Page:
Consent for the licence fee depends on showing integrity in tough times, says a former head of BBC television newsby Roger Mosey / December 2, 2019 / Leave a comment
Election campaigns are inevitably a time when media organisations and politicians clash. The future of the country is at stake, and so is the future shape of our public service broadcasters. But this campaign seems to have been particularly nasty: fuelled by aggressive tactics from the parties, and amplified by social media. As is often the case, it’s the BBC which has found itself most in the firing line—though the imbroglio over a set-piece interview with the prime minister appears to have involved a few shots being fired into its own feet by the corporation’s management.
The latest battle was about the BBC One interviews by Andrew Neil with the party leaders. Two pieces of context may be useful here. The first is that since the broadcasting era began, politicians have dodged appearances they might find uncomfortable—and Boris Johnson isn’t alone in picking and choosing the formats that are to his advantage. The second is that these interview series often have a speculative element when they’re being planned, and not everything is nailed down. My recollection from 2005, when I was head of television news, is that we didn’t have acceptances from all the leaders when we launched the series fronted by the then chief interrogator Jeremy Paxman. But the main players did, in the end, submit to their half-hour in the hot seat.
It is reasonable to see that kind of scrutiny on BBC One, the nation’s most popular channel, as part of the unwritten contract between the electorate and those want to lead the country. But this time round it had been much tougher to get Johnson to face Neil. The prime minister’s reluctance was doubtless strengthened by Neil’s evisceration of Jeremy Corbyn last week, where Neil showed the forensic skills that would give any future interviewee sleepless nights. It would now be thoroughly unfair to Corbyn, who must have committed to his broadcast on the basis of equal treatment, if Johnson does not subject himself to the same kind of grilling.
Initially, this seemed like business as usual: a joust between a broadcaster and a political party. But what took it out of the ordinary was a decision within the BBC to talk tough. The prime minister had been booked to appear on this past weekend’s Andrew Marr Show, but it seemed that he was about to be disinvited. “He won’t be doing Marr until we have confirmed and announced a date for the Neil interview,” a BBC source told the Guardian—emphasising that the corporation would not let Johnson pick and choose where he appeared. This was a somewhat novel strategy because individual programmes are required to balance their airtime across a campaign—so the Marr show needed to have all the party leader interviews in the same way that they were required on the Neil programme. It would be rare territory for the BBC to refuse to allow the PM to appear on one programme because he wouldn’t commit to a different programme.
But now, having briefed the media about its intentions, the one thing the BBC had to do was abide by its word. No Johnson with Neil, no Johnson with Marr. It therefore came as a surprise to see a BBC statement on Saturday which said that “in the wake of a major terrorist incident, we believe it is now in the public interest that the prime minister should be interviewed on our flagship Sunday political programme.”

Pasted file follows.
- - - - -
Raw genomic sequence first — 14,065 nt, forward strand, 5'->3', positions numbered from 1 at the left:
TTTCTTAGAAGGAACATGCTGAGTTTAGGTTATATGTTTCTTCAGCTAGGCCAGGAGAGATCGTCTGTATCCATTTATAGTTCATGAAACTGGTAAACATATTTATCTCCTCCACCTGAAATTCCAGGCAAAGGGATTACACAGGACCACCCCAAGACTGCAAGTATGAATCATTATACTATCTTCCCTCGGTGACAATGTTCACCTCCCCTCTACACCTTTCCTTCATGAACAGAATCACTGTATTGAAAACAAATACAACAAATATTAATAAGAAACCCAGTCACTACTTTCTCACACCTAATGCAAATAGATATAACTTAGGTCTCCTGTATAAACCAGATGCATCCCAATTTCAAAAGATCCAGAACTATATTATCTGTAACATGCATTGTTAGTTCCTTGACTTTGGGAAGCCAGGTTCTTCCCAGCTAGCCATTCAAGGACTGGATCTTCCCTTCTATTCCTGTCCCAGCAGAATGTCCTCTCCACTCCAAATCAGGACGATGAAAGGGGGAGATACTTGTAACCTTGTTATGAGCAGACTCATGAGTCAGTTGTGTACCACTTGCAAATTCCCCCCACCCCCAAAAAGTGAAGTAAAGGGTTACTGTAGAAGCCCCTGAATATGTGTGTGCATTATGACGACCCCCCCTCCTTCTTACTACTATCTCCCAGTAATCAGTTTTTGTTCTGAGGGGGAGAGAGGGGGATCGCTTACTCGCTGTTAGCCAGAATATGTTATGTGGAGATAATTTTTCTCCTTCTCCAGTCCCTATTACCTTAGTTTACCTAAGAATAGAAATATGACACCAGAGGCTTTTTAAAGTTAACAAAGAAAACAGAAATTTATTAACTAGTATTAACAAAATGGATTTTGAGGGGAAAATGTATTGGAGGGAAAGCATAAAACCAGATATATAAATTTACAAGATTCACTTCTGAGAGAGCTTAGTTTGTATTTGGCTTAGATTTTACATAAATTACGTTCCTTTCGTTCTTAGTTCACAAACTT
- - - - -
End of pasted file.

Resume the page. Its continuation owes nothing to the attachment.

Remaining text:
The argument here seemed very weak—not just to me but to other former editorial policy figures and to many current BBC journalists. “Bad on every level” said one senior employee, while “outrageous” was the verdict from a former leading light in the news division. The awful terrorist incident, which we in Cambridge feel particularly keenly, had happened on Friday; and the prime minister had been interviewed by the BBC then. There was not the continuing national emergency that there was after 7/7. But most of all it was extremely unlikely that Johnson would not turn this platform into an entirely political interview—which was precisely what he did when he turned up to face Andrew Marr. It was hard to discern anything uniquely prime ministerial that could not have been covered by an interview with the home secretary instead.
This BBC climbdown, in the face of what we can only assume was intense pressure from the Conservatives, matters a great deal. Consent for the licence fee depends on robust and independent journalism, and the BBC has seemed too wobbly of late. We also saw in plain sight last week a deeply worrying attempt by the Tories to bully Channel 4, when the party took against the “empty-chairing” of the prime minister in a debate about climate change. Johnson’s place was given instead to a melting ice sculpture. A source told BuzzFeed news that “If we are re-elected we will have to review Channel 4’s public service broadcasting obligations,” with a clear threat about what happens if a broadcaster steps out of line.
In these tough times, the media must be tough too. It should be explicit about what pressure it faces; and prepared to enlist the public to back it. The BBC news release about the Marr interview said the corporation’s “first priority must be its audience.” It’s time the broadcaster made those words real, rather than hollow.
Roger Mosey is a former head of BBC television news and now master of Selwyn College Cambridge